We have a bit of a fun one today.
We’re doing the Maxfind M5 DIY Kit review and at the end there are detailed step-by-step instructions on how to install it on your own deck.
The whole process from installation to riding has been a lot of fun. There’s something special about building your own electric skateboard.
And before I have DIY purists jump in and say that this isn’t real DIY eSkate, I’d argue this is a great place to start if you’re new to either eSkate or the DIY scene.
So, let’s get into the review, or you can JUMP TO INSTALLATION GUIDE.
Maxfind M5 DIY Kit Review
Deck and Design
Well, there is no deck.
That’s part of the beauty with this kit.
You can put this kit on your preferred deck, so long as the deck can physically fit the M5 Kit.
You need a deck that is at least 18cm wide.
And you’ll need to make sure there is at least 42cm between the inside-holes of the trucks for the enclosure to fit.
Another thing that will make your life easier is a deck with as flat a bottom as possible. If it curves too much, you’ll end up with gaps between the deck and the enclosure which is a water hazard.
The Maxfind M5 DIY Kit comes with 96mm polyurethane street wheels which are nice and large as well as soft and grippy.
They absorbed a lot of the vibrations off the road well, however, I did feel a little sketchy heading around corners, but I have a feeling that’s more to do with the length of the deck I ended up getting, which is a tad too short for my height.
On the other hand, because the wheels are nice and large I was able to roll over bigger bumps than I usually would, so I felt confident to tackle those little bus stop indicators on the pavement.
The Maxfind M5 is rocking the Max II 10.6” 45deg trucks and they’re quite good. They keep you stable at high speeds but also allow for some nice carving at lower speeds.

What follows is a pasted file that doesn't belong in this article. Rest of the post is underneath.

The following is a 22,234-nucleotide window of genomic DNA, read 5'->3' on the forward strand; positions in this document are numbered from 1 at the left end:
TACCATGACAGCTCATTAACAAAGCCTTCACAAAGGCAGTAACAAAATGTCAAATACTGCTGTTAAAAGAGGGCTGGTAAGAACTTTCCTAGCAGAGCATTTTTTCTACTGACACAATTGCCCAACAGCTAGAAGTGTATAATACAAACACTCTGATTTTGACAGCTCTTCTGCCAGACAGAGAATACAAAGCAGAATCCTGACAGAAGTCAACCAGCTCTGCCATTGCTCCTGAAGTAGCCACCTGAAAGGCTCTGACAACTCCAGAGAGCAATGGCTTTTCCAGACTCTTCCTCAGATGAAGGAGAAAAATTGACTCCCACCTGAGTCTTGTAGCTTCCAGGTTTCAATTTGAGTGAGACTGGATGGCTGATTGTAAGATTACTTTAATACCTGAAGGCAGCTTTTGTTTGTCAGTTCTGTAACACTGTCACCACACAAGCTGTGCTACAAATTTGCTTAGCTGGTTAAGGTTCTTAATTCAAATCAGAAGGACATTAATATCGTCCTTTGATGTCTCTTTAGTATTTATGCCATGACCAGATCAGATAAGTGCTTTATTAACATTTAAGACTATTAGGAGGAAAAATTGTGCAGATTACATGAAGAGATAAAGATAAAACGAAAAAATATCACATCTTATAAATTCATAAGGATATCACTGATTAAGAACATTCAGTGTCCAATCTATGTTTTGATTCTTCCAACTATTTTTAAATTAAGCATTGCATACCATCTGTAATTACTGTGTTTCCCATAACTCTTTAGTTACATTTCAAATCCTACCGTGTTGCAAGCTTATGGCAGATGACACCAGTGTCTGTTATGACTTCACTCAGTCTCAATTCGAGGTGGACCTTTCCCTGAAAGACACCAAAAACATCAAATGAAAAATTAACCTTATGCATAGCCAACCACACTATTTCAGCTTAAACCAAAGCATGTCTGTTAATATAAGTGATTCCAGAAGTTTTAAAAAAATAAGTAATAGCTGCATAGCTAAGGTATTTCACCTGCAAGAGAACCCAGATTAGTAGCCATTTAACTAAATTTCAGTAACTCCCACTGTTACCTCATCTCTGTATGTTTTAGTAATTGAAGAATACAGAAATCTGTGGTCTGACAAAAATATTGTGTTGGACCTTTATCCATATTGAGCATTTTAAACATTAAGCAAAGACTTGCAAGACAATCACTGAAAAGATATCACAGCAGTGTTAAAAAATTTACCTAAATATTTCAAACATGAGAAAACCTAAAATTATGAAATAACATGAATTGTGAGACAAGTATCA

However, I wouldn’t mix both speed and carving on these trucks.
The bushings are OK, but I feel they need to be worn-in a lot more than other premium bushings on the market.
But if you’re just looking for something to cruise around on and enjoy your commutes, this is all you need.
And if you feel the need to upgrade the bushings, this can easily be done. All skate shops sell bushings for these types of trucks.
Battery and Range
The M5 DIY Kit is supposed to come with a Samsung 10S2P 6.0Ah 216Wh battery. That’s what it says on their website.
However, when I opened up the enclosure I was confused to see a 4.4Ah 158.2Wh battery.
I had a look at some of the other reviews for this kit and noticed that the same thing had happened to another customer.
Unfortunately, I wasn’t able to follow up with the customer to see if Maxfind’s customer service team had sent them the correct battery.
In Maxfind’s defence, that’s only one customer (that I could find) that has received the incorrect battery.
In saying that, if you’re sending out demo products to industry reviewers, I’d be damn sure they get what is specced on the website. Not a good look.
I didn’t do a range test, because I can’t see the benefit of sharing data about a battery that isn’t the one that is supposed to come with this product.
But as stated on Maxfind’s website, the marketed range is meant to be 21 miles / 35km. But in my past experience, with my weight (88kg) and riding style I tend to get around 80-85% of that number.
In good news, the enclosure has a nice quick-swap battery system so you can buy a bunch of batteries (hopefully the correct ones), essentially extending your range to as many batteries as you’re willing to carry around.
Motors, Speed, and Hill Climbing
The Maxfind M5 DIY Kit comes with dual 750W hub motors.
Now, after the battery debacle, I did try to do a little extra research on the motors and it does seem like these are the correct motors on my deck.
They’re specced to hit a top speed of 25mph / 40kph and I think it can do that quite easily, I got up to 35kph and I felt like the board had more in it. I’m just not confident enough to push it.
I took it up a really steep hill of 16% and It managed to get me up maxing out at 15kph, so yeah it is kind of slow, but again, I’m on the heavier side and 16% is still very steep.
As for riding up 30% hill grades, I’m not entirely confident it could do that unless the rider is really light.
ESC, Acceleration and Remote
The M5 DIY Kit is rocking the good old Hobbywing 2.0 ESC, which is a little old now, but is still a good ESC for casual eSkating.
The acceleration is very manageable, especially from a standstill takeoff.
This is great for beginners and young riders, however, experienced riders seeking a punch of acceleration should look elsewhere.
The Hobbywing remote has a nice and big display that shows all of the essential info, including current speed, odometer, trip distance, speed mode, riding direction and battery levels for the remote and the board.
It has four riding modes which increase the acceleration, top speed and braking power as you move up the modes.